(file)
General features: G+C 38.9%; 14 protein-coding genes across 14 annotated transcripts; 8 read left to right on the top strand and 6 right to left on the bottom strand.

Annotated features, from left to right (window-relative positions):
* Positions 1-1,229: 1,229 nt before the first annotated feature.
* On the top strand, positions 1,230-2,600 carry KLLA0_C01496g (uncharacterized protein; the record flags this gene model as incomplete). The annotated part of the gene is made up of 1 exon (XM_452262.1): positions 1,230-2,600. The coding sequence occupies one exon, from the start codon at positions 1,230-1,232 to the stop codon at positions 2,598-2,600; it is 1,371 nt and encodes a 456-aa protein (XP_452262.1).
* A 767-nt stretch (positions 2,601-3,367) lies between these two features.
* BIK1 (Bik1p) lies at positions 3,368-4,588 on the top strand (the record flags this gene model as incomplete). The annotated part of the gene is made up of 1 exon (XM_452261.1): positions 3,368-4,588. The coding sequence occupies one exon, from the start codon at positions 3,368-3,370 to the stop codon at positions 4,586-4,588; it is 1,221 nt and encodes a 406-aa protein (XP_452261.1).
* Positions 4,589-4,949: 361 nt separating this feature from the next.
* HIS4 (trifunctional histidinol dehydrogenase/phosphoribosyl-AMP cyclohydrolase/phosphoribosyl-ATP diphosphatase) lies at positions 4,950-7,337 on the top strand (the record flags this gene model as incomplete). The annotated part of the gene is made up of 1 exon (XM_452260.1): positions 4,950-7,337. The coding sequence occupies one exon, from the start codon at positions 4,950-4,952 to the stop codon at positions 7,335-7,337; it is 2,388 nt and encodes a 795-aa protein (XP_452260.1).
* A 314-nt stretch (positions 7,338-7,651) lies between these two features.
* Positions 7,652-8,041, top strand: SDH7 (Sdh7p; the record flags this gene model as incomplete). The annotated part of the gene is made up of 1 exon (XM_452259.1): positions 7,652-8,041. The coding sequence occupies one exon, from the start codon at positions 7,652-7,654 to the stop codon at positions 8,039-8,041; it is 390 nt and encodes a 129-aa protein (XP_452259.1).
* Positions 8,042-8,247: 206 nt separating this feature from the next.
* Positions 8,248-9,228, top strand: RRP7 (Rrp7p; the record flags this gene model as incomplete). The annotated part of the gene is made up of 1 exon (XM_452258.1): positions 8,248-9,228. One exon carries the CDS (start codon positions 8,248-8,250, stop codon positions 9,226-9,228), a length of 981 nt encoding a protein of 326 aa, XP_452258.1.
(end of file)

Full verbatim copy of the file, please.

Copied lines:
General features: G+C 38.9%; 14 protein-coding genes across 14 annotated transcripts; 8 read left to right on the top strand and 6 right to left on the bottom strand.

Annotated features, from left to right (window-relative positions):
* Positions 1-1,229: 1,229 nt before the first annotated feature.
* On the top strand, positions 1,230-2,600 carry KLLA0_C01496g (uncharacterized protein; the record flags this gene model as incomplete). The annotated part of the gene is made up of 1 exon (XM_452262.1): positions 1,230-2,600. The coding sequence occupies one exon, from the start codon at positions 1,230-1,232 to the stop codon at positions 2,598-2,600; it is 1,371 nt and encodes a 456-aa protein (XP_452262.1).
* A 767-nt stretch (positions 2,601-3,367) lies between these two features.
* BIK1 (Bik1p) lies at positions 3,368-4,588 on the top strand (the record flags this gene model as incomplete). The annotated part of the gene is made up of 1 exon (XM_452261.1): positions 3,368-4,588. The coding sequence occupies one exon, from the start codon at positions 3,368-3,370 to the stop codon at positions 4,586-4,588; it is 1,221 nt and encodes a 406-aa protein (XP_452261.1).
* Positions 4,589-4,949: 361 nt separating this feature from the next.
* HIS4 (trifunctional histidinol dehydrogenase/phosphoribosyl-AMP cyclohydrolase/phosphoribosyl-ATP diphosphatase) lies at positions 4,950-7,337 on the top strand (the record flags this gene model as incomplete). The annotated part of the gene is made up of 1 exon (XM_452260.1): positions 4,950-7,337. The coding sequence occupies one exon, from the start codon at positions 4,950-4,952 to the stop codon at positions 7,335-7,337; it is 2,388 nt and encodes a 795-aa protein (XP_452260.1).
* A 314-nt stretch (positions 7,338-7,651) lies between these two features.
* Positions 7,652-8,041, top strand: SDH7 (Sdh7p; the record flags this gene model as incomplete). The annotated part of the gene is made up of 1 exon (XM_452259.1): positions 7,652-8,041. The coding sequence occupies one exon, from the start codon at positions 7,652-7,654 to the stop codon at positions 8,039-8,041; it is 390 nt and encodes a 129-aa protein (XP_452259.1).
* Positions 8,042-8,247: 206 nt separating this feature from the next.
* Positions 8,248-9,228, top strand: RRP7 (Rrp7p; the record flags this gene model as incomplete). The annotated part of the gene is made up of 1 exon (XM_452258.1): positions 8,248-9,228. One exon carries the CDS (start codon positions 8,248-8,250, stop codon positions 9,226-9,228), a length of 981 nt encoding a protein of 326 aa, XP_452258.1.